Digitalised artwork that you want to be proud of
A perennial problem in school art departments is how to document manage pupils’ artwork in all its forms - oil, poster, pastel, charcoal, acrylic and water colour to name a few. Originals can take up considerable storage space, get damaged when constantly being put up for display and often prove difficult to transport safely.
Skegness Academy, like many schools, had used digital photography for many years. "We always used point and click cameras to photograph artwork," says the school’s IT technician, Kevin Reeson. "But the pictures always seemed to come out wonky. Or students had to wait until their paintings were dry before taking them down to reprographics for photocopying, which again was not perfect."
There were long delays waiting for downloads, less student engagement and results that were not faithful to the original and thus not ideal for digital portfolios. Then last summer the school got a call from its long-term IT supplier XMA, inviting it to trial a new type of scanner from Fujitsu. Not the traditional flatbed design but a free-standing overhead model.
"It’s like a small lamp, shining a moving light that scans across the artwork laid flat on the table below," says Kevin. "When I first saw it in a box, I thought how is that going to work? But once it was working, I realised it was a simple idea that worked really well!"
The Scansnap SV600 had an almost instant effect on classes. According to head of art Vikki Thompson, it could not only produce scans up to A3 size at very fast speeds, dispensing with long waits for downloads, but was able to create such high quality images that it showed "painted images as they appear with all their lumps and bumps!"
Students had immediate access to scanning facilities, so they became engaged more consistently and they could get good quality digital images that were really worth their place in their portfolios. Prints of the scanned images were good enough to replace artwork in displays and thus preserve the originals.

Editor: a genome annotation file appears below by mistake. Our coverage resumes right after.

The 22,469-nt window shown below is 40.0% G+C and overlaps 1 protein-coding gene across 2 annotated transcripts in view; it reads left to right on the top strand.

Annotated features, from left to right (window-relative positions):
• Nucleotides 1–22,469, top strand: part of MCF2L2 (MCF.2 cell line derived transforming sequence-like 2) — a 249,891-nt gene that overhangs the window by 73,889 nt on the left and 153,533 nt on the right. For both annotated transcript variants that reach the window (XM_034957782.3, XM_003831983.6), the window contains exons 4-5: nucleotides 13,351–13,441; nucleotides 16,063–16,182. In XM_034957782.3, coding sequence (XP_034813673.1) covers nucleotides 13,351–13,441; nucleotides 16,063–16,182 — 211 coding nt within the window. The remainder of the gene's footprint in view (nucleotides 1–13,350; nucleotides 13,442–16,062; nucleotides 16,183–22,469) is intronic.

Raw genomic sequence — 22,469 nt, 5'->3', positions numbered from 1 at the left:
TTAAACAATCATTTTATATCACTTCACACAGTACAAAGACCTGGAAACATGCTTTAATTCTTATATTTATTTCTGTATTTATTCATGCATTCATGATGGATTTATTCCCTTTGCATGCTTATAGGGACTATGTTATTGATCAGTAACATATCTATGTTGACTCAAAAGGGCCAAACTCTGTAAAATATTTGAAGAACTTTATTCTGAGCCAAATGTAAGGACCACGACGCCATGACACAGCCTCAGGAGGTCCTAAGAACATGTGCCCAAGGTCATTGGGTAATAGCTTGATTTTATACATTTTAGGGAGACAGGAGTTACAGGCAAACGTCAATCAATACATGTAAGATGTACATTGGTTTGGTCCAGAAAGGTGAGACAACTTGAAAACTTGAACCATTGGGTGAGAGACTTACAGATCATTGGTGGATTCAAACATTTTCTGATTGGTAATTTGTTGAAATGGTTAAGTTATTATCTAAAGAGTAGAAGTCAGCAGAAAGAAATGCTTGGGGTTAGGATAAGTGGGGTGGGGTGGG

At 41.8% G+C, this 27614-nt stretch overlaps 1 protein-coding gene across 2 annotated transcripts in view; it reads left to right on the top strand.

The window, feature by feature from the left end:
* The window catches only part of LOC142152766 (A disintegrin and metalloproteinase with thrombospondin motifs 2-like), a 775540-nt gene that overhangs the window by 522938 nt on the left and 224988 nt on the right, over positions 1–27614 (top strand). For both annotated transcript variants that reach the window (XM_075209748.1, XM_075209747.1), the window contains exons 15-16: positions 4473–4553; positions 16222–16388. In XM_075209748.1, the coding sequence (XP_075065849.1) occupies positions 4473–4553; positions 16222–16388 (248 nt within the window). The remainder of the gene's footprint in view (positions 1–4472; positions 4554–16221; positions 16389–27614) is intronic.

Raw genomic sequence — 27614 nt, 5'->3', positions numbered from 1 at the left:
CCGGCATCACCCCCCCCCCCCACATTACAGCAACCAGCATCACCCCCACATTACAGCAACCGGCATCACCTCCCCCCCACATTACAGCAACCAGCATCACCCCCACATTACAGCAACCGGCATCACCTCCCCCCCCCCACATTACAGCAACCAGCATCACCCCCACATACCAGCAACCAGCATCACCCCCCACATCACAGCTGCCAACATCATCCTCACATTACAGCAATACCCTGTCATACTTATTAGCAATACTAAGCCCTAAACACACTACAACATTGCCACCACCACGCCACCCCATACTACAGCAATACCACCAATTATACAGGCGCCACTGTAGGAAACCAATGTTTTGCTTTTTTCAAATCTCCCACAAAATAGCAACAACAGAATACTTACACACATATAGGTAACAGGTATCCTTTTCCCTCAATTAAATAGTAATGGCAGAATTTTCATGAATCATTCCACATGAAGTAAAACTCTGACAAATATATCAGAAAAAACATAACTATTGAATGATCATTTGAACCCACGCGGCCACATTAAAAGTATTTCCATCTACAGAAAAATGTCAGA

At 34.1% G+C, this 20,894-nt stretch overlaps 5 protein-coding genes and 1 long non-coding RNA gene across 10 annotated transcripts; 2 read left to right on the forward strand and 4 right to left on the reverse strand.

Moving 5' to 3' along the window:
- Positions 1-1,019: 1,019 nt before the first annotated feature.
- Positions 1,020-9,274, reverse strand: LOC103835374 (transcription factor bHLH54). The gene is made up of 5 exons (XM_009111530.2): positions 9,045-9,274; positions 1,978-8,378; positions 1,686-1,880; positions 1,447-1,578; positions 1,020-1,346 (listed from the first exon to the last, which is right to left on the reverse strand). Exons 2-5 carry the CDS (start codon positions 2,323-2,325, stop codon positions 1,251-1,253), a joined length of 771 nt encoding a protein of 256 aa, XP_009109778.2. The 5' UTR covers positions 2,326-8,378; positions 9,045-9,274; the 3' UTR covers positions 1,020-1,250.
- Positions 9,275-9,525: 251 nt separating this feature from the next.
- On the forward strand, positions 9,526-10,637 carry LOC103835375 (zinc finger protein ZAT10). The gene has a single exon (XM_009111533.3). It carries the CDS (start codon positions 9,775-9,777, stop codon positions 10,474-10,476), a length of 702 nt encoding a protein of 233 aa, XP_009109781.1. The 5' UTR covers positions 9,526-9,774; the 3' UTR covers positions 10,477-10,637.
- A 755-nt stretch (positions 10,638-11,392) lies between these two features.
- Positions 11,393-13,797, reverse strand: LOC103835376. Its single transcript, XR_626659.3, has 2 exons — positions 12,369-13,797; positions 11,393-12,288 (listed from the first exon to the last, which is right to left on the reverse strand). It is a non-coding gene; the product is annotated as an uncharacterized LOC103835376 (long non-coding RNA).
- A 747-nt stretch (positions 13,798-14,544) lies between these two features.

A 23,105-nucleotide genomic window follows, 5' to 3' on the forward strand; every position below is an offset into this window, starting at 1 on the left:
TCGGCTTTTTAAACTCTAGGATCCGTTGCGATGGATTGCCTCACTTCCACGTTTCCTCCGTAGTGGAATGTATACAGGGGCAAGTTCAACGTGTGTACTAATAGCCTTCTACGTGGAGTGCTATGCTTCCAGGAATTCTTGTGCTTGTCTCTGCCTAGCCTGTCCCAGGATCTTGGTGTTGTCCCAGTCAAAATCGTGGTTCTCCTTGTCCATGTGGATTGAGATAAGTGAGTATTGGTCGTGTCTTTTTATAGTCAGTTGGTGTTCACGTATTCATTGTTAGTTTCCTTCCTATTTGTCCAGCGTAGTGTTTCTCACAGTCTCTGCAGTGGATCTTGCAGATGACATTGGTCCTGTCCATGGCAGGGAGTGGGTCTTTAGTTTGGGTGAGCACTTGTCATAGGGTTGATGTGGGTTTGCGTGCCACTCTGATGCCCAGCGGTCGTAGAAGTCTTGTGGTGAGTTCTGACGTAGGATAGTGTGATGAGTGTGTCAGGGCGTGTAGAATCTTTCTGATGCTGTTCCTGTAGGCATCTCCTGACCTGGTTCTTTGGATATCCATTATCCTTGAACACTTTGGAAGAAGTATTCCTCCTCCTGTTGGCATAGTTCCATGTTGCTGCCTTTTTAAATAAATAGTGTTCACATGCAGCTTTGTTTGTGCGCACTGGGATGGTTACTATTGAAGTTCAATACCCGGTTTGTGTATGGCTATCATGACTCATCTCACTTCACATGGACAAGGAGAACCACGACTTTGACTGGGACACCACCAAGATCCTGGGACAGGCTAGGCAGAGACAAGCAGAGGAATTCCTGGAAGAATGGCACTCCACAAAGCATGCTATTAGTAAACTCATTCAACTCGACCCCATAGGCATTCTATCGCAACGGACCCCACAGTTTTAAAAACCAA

Now during a big project, students can scan the different stages at the end of each lesson. The scanner has been set up in Vikki’s office and is linked direct to a laptop carrying the scanning software. Students simply have to log on, press the button and their artwork is scanned in a few seconds – a real time-saver in a class of 30.
The user is then asked where the new file should be sent and in what format (eg jpeg, pdf). The high resolution files are generally sent by staff to a common shared area on the school network where students can access them for use in or outside school hours and take their artwork home on a memory stick.
The Scansnap can save even more time by being able to scan multiple items at the same time and then log them as separate images – provided they are small enough to fit within scanning range. "You can, for instance, put text on one and save it as a document while saving the other two as pictures," says Kevin Reeson. "You can also edit what you have captured in the scan."
Evidence suggests operating the scanner is simplicity itself. After an initial demonstration and software installation, the school has not needed to approach XMA during the trial. "And after I’d shown the school how to use the scanner, they haven’t come back to me once," says Kevin.
"We’d not been aware of the scanners before. We’ve worked with XMA for a long time before they asked us to take part in the trial. We find them really good – sometimes we ask for unique stuff and they always seem to find what we want."
Kevin, who also services the IT needs of several local primary schools, believes there would be real interest among primaries, having seen how much schools encourage painting and messy play on paper. "A lot of people have this habit of taking photos," he says. "But if you could actually see how quick it is to scan a picture and then send the file to wherever you want, primaries would probably use it too."
Whether it be preserving a young child’s first painting or valuable A-level coursework, quality scanners like the Scansnap SV600 could well set the pattern for document management in art rooms for years to come.